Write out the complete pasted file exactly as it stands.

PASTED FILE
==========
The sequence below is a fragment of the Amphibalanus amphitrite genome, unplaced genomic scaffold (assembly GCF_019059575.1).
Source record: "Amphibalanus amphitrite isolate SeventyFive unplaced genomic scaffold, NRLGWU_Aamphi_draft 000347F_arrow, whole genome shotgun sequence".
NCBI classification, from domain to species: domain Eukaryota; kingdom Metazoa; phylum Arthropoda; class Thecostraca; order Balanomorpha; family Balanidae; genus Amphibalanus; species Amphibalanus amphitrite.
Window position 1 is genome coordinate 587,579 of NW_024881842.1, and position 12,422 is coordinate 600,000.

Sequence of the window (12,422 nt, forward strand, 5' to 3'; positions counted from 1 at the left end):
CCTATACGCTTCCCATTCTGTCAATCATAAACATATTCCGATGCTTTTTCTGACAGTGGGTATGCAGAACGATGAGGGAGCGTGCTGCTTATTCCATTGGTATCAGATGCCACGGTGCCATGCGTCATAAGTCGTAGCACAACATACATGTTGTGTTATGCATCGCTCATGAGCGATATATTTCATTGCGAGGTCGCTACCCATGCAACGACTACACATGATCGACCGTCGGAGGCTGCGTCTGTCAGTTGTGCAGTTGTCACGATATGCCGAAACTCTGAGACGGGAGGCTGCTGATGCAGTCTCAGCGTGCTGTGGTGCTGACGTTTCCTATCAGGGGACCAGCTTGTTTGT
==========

The sequence below is a fragment of the Amphibalanus amphitrite genome, unplaced genomic scaffold (assembly GCF_019059575.1).
Source record: "Amphibalanus amphitrite isolate SeventyFive unplaced genomic scaffold, NRLGWU_Aamphi_draft 000347F_arrow, whole genome shotgun sequence".
NCBI classification, from domain to species: domain Eukaryota; kingdom Metazoa; phylum Arthropoda; class Thecostraca; order Balanomorpha; family Balanidae; genus Amphibalanus; species Amphibalanus amphitrite.
Window position 1 is genome coordinate 587,579 of NW_024881842.1, and position 12,422 is coordinate 600,000.

Sequence of the window (12,422 nt, forward strand, 5' to 3'; positions counted from 1 at the left end):
CCTATACGCTTCCCATTCTGTCAATCATAAACATATTCCGATGCTTTTTCTGACAGTGGGTATGCAGAACGATGAGGGAGCGTGCTGCTTATTCCATTGGTATCAGATGCCACGGTGCCATGCGTCATAAGTCGTAGCACAACATACATGTTGTGTTATGCATCGCTCATGAGCGATATATTTCATTGCGAGGTCGCTACCCATGCAACGACTACACATGATCGACCGTCGGAGGCTGCGTCTGTCAGTTGTGCAGTTGTCACGATATGCCGAAACTCTGAGACGGGAGGCTGCTGATGCAGTCTCAGCGTGCTGTGGTGCTGACGTTTCCTATCAGGGGACCAGCTTGTTTGT